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Creed knocks out new audiences with Rocky's old gloves


Each installment of the new boxing saga has raised more money thanks to its update of the Sylvester Stallone classic in an African-American key.

March 28, 1977. Oscars ceremony at the Dorothy Chandler Pavillion.


a small production with a budget of barely a million dollars, has just won the award for best picture against four formidable opponents:

Taxi Driver, Network, All the President's Men


This Land is My Land.

On stage, its two producers, Irwin Winkler and Robert Chartoff, in black suits, bow ties, occupy both sides of the lectern and microphones, and thank the award.

In the center, silent, wearing an open white shirt with long peaks, his chest exposed and disheveled, is the ideologue of all this: Sylvester Stallone, screenwriter, protagonist and promoter of a work on courage that, although he doesn't know it yet, will come to pass. history as the paradigm of the best popular cinema.

It is not for the actor to be there, since only the producers go out to collect the main Oscar, but Winkler has grabbed him by the waist in the corridor of the stalls and has forced him to accompany them.

More information

Sylvester Stallone: ​​“Failures make you smarter.

And success, dumber"

What none of them imagines is that 46 years after that triumphant night, the film, turned into a franchise of nine titles, with deaths, resurrections and drifts, would be more alive than ever.

Still less, that Winkler and Stallone would go into a fight over the legacy of what such a work meant and continues to mean, both financially and sentimentally.

And even less, that the essentiality of the main character and the environments in which he develops veered from the prototype of the working-class white man, symbol of the resentment of the working class in the 1970s after the Vietnam War, to the culture Afro-American of the 21st century in all its extension: social, political, economic, cultural, sports and musical.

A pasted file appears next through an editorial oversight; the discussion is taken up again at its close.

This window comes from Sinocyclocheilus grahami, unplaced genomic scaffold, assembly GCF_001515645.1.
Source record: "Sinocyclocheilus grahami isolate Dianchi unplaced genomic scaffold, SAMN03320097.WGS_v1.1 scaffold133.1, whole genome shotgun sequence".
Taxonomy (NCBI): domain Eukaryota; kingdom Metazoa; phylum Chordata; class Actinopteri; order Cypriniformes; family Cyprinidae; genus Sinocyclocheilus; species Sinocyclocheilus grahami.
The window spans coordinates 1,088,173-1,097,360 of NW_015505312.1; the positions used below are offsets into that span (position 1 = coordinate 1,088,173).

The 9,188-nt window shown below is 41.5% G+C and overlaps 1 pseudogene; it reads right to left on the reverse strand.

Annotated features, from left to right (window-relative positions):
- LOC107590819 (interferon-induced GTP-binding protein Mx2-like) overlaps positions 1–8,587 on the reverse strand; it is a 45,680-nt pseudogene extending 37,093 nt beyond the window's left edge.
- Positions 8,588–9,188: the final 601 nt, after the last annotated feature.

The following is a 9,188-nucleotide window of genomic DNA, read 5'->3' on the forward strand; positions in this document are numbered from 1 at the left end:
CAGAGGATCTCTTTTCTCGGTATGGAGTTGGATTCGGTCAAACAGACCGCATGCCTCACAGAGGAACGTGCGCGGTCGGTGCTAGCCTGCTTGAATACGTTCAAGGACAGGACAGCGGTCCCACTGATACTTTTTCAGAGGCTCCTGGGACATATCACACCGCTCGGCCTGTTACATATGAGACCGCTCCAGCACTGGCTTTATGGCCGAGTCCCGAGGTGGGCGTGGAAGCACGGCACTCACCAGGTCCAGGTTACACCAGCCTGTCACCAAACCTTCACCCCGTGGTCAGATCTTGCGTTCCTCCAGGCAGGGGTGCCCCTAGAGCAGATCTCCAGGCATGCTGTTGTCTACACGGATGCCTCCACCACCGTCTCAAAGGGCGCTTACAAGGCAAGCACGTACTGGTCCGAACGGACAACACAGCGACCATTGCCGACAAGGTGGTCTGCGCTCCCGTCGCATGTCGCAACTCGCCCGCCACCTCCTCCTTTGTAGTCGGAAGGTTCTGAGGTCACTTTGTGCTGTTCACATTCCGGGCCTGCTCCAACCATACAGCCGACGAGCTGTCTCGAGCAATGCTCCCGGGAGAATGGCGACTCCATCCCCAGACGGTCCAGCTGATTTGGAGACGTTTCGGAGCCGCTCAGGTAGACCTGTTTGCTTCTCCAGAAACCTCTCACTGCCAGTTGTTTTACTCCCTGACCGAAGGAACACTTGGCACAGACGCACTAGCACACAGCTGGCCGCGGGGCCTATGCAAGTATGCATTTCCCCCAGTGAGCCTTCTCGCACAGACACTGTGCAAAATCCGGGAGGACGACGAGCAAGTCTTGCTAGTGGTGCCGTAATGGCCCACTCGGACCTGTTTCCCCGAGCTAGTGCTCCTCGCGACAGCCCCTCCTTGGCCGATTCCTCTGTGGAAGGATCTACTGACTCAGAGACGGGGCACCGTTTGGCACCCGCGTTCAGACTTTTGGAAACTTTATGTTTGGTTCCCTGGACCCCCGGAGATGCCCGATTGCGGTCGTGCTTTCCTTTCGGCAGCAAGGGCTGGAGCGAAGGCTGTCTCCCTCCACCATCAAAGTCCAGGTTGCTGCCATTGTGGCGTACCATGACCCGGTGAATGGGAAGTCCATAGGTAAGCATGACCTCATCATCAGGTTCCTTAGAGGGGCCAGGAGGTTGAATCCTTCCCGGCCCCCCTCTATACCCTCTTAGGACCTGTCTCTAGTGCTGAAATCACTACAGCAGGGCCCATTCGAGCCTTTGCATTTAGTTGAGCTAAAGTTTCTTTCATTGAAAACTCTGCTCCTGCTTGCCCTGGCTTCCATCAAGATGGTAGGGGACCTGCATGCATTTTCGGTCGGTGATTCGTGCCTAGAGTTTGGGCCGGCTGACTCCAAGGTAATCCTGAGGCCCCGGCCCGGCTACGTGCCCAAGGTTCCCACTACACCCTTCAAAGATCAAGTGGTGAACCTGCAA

Michael B. Jordan, protagonist and director of 'Creed III'.

Creed III,

the third installment of the


dedicated to the son of Rocky's most famous rival, Apollo Creed, composed after five installments starring, guided and, in some cases, even directed by Stallone, and a praiseworthy revival, Rocky Balboa, 16


old after

Rocky V,

it established the box office record for the saga the weekend of its opening in the US, obtaining 58 million dollars.


had grossed $29.6 million in 2016, and

Creed II,

35.5, in 2018. In Spain, exactly the same: just over half a million viewers with the first;

almost 800,000 with the second, while the third, number one in revenue in the first week of its premiere, has, after three weekends, 4.2 million euros and more than 600,000 tickets sold.

It will advance the precedents.

These are growing, and unusual, figures that speak of the popular health of a series that, for the moment, does not seem to have an end despite the brawls between Stallone and Winkler, 93, outside the ring: on social networks and in the media. media, although not in law firms because the actor can do little there.


he was never financially in control of the character;

He was increasingly paid for each of his works, whether they were acting, writing or directing, as a lead or supporting role.

But the truth is that, due to these disagreements,

Creed III

is the first title in which he does not appear, although he reverently quotes his character in a couple of dialogues.

Sylvester Stallone and Michael B. Jordan, in 'Creed II'.MGM & Warner Bros. Entertainment